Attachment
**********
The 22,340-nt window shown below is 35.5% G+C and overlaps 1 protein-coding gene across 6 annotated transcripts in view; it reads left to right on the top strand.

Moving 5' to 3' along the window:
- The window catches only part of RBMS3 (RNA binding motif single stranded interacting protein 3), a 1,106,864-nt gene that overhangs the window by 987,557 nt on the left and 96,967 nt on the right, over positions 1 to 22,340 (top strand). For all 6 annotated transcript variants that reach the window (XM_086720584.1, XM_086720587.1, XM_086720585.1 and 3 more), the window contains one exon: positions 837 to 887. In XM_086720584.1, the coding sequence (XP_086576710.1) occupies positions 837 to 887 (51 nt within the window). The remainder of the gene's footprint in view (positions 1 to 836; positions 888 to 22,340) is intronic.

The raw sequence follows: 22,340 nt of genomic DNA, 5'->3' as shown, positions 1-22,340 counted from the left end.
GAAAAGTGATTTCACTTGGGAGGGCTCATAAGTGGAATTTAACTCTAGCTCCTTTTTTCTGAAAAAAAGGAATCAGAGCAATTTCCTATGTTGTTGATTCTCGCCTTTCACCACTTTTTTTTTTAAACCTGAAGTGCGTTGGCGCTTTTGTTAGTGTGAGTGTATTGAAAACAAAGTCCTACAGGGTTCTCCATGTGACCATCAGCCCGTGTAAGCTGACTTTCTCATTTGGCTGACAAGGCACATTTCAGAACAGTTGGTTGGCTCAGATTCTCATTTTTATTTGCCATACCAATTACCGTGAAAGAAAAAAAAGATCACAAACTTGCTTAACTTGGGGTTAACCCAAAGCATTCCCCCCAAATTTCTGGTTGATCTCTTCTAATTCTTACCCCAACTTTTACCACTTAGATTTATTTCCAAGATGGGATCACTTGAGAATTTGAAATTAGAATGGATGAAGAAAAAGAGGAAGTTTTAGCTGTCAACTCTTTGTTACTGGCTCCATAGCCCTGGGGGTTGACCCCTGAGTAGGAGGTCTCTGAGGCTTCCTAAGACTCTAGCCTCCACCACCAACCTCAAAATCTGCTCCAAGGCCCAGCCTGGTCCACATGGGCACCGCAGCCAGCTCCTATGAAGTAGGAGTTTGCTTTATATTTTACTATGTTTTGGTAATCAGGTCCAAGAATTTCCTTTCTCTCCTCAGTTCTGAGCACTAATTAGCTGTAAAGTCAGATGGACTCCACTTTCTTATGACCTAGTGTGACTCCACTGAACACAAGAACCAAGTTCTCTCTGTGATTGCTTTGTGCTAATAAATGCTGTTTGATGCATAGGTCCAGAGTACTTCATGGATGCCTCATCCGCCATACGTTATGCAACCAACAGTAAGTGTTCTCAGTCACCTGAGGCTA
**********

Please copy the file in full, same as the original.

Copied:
The 22,340-nt window shown below is 35.5% G+C and overlaps 1 protein-coding gene across 6 annotated transcripts in view; it reads left to right on the top strand.

Moving 5' to 3' along the window:
- The window catches only part of RBMS3 (RNA binding motif single stranded interacting protein 3), a 1,106,864-nt gene that overhangs the window by 987,557 nt on the left and 96,967 nt on the right, over positions 1 to 22,340 (top strand). For all 6 annotated transcript variants that reach the window (XM_086720584.1, XM_086720587.1, XM_086720585.1 and 3 more), the window contains one exon: positions 837 to 887. In XM_086720584.1, the coding sequence (XP_086576710.1) occupies positions 837 to 887 (51 nt within the window). The remainder of the gene's footprint in view (positions 1 to 836; positions 888 to 22,340) is intronic.

The raw sequence follows: 22,340 nt of genomic DNA, 5'->3' as shown, positions 1-22,340 counted from the left end.
GAAAAGTGATTTCACTTGGGAGGGCTCATAAGTGGAATTTAACTCTAGCTCCTTTTTTCTGAAAAAAAGGAATCAGAGCAATTTCCTATGTTGTTGATTCTCGCCTTTCACCACTTTTTTTTTTAAACCTGAAGTGCGTTGGCGCTTTTGTTAGTGTGAGTGTATTGAAAACAAAGTCCTACAGGGTTCTCCATGTGACCATCAGCCCGTGTAAGCTGACTTTCTCATTTGGCTGACAAGGCACATTTCAGAACAGTTGGTTGGCTCAGATTCTCATTTTTATTTGCCATACCAATTACCGTGAAAGAAAAAAAAGATCACAAACTTGCTTAACTTGGGGTTAACCCAAAGCATTCCCCCCAAATTTCTGGTTGATCTCTTCTAATTCTTACCCCAACTTTTACCACTTAGATTTATTTCCAAGATGGGATCACTTGAGAATTTGAAATTAGAATGGATGAAGAAAAAGAGGAAGTTTTAGCTGTCAACTCTTTGTTACTGGCTCCATAGCCCTGGGGGTTGACCCCTGAGTAGGAGGTCTCTGAGGCTTCCTAAGACTCTAGCCTCCACCACCAACCTCAAAATCTGCTCCAAGGCCCAGCCTGGTCCACATGGGCACCGCAGCCAGCTCCTATGAAGTAGGAGTTTGCTTTATATTTTACTATGTTTTGGTAATCAGGTCCAAGAATTTCCTTTCTCTCCTCAGTTCTGAGCACTAATTAGCTGTAAAGTCAGATGGACTCCACTTTCTTATGACCTAGTGTGACTCCACTGAACACAAGAACCAAGTTCTCTCTGTGATTGCTTTGTGCTAATAAATGCTGTTTGATGCATAGGTCCAGAGTACTTCATGGATGCCTCATCCGCCATACGTTATGCAACCAACAGTAAGTGTTCTCAGTCACCTGAGGCTA